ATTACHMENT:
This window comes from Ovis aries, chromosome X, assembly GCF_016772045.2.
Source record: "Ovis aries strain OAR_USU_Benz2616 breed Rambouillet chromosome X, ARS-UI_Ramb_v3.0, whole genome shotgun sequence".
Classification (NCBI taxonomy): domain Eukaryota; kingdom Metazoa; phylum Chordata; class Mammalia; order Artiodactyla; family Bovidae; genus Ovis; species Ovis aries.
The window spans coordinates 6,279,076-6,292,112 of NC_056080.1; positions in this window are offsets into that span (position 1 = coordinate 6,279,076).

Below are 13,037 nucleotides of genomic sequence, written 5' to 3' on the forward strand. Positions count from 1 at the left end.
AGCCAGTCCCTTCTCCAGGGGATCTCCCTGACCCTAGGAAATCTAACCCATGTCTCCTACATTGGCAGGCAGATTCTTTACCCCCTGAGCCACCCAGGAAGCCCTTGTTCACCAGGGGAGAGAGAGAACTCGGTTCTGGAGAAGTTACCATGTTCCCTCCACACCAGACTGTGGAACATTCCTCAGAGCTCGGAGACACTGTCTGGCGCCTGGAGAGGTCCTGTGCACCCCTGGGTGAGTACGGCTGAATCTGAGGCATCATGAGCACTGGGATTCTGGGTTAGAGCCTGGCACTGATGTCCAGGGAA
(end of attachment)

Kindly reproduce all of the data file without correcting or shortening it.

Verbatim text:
This window comes from Ovis aries, chromosome X, assembly GCF_016772045.2.
Source record: "Ovis aries strain OAR_USU_Benz2616 breed Rambouillet chromosome X, ARS-UI_Ramb_v3.0, whole genome shotgun sequence".
Classification (NCBI taxonomy): domain Eukaryota; kingdom Metazoa; phylum Chordata; class Mammalia; order Artiodactyla; family Bovidae; genus Ovis; species Ovis aries.
The window spans coordinates 6,279,076-6,292,112 of NC_056080.1; positions in this window are offsets into that span (position 1 = coordinate 6,279,076).

Below are 13,037 nucleotides of genomic sequence, written 5' to 3' on the forward strand. Positions count from 1 at the left end.
AGCCAGTCCCTTCTCCAGGGGATCTCCCTGACCCTAGGAAATCTAACCCATGTCTCCTACATTGGCAGGCAGATTCTTTACCCCCTGAGCCACCCAGGAAGCCCTTGTTCACCAGGGGAGAGAGAGAACTCGGTTCTGGAGAAGTTACCATGTTCCCTCCACACCAGACTGTGGAACATTCCTCAGAGCTCGGAGACACTGTCTGGCGCCTGGAGAGGTCCTGTGCACCCCTGGGTGAGTACGGCTGAATCTGAGGCATCATGAGCACTGGGATTCTGGGTTAGAGCCTGGCACTGATGTCCAGGGAA